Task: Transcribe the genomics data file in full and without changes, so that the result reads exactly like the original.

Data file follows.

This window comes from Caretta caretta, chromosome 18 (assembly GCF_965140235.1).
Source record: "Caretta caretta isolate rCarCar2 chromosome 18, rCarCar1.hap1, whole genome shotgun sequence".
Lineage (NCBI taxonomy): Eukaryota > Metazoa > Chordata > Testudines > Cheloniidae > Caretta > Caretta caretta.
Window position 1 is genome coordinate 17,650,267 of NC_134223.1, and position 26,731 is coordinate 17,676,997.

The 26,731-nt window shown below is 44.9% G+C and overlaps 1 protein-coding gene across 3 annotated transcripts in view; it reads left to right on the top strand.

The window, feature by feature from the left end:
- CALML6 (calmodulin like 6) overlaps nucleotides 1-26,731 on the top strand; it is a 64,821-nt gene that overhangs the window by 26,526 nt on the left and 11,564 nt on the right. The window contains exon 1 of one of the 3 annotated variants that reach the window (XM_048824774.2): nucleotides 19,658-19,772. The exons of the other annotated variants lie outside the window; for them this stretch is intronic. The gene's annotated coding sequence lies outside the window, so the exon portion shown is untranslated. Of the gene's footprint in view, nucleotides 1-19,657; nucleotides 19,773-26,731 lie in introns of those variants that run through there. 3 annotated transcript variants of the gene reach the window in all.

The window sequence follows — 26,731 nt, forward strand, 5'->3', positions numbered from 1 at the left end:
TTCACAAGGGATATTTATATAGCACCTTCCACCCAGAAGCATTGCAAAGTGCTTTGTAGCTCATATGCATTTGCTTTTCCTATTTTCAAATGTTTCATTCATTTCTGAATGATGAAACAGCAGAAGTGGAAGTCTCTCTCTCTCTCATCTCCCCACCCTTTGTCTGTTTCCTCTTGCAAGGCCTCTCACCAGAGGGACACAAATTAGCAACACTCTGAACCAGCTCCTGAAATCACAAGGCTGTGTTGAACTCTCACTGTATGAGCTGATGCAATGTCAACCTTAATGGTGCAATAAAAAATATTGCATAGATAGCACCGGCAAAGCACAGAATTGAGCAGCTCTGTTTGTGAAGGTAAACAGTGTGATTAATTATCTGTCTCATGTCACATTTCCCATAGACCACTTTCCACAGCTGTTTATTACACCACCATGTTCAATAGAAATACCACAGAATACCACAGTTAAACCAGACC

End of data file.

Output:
This window comes from Caretta caretta, chromosome 18 (assembly GCF_965140235.1).
Source record: "Caretta caretta isolate rCarCar2 chromosome 18, rCarCar1.hap1, whole genome shotgun sequence".
Lineage (NCBI taxonomy): Eukaryota > Metazoa > Chordata > Testudines > Cheloniidae > Caretta > Caretta caretta.
Window position 1 is genome coordinate 17,650,267 of NC_134223.1, and position 26,731 is coordinate 17,676,997.

The 26,731-nt window shown below is 44.9% G+C and overlaps 1 protein-coding gene across 3 annotated transcripts in view; it reads left to right on the top strand.

The window, feature by feature from the left end:
- CALML6 (calmodulin like 6) overlaps nucleotides 1-26,731 on the top strand; it is a 64,821-nt gene that overhangs the window by 26,526 nt on the left and 11,564 nt on the right. The window contains exon 1 of one of the 3 annotated variants that reach the window (XM_048824774.2): nucleotides 19,658-19,772. The exons of the other annotated variants lie outside the window; for them this stretch is intronic. The gene's annotated coding sequence lies outside the window, so the exon portion shown is untranslated. Of the gene's footprint in view, nucleotides 1-19,657; nucleotides 19,773-26,731 lie in introns of those variants that run through there. 3 annotated transcript variants of the gene reach the window in all.

The window sequence follows — 26,731 nt, forward strand, 5'->3', positions numbered from 1 at the left end:
TTCACAAGGGATATTTATATAGCACCTTCCACCCAGAAGCATTGCAAAGTGCTTTGTAGCTCATATGCATTTGCTTTTCCTATTTTCAAATGTTTCATTCATTTCTGAATGATGAAACAGCAGAAGTGGAAGTCTCTCTCTCTCTCATCTCCCCACCCTTTGTCTGTTTCCTCTTGCAAGGCCTCTCACCAGAGGGACACAAATTAGCAACACTCTGAACCAGCTCCTGAAATCACAAGGCTGTGTTGAACTCTCACTGTATGAGCTGATGCAATGTCAACCTTAATGGTGCAATAAAAAATATTGCATAGATAGCACCGGCAAAGCACAGAATTGAGCAGCTCTGTTTGTGAAGGTAAACAGTGTGATTAATTATCTGTCTCATGTCACATTTCCCATAGACCACTTTCCACAGCTGTTTATTACACCACCATGTTCAATAGAAATACCACAGAATACCACAGTTAAACCAGACC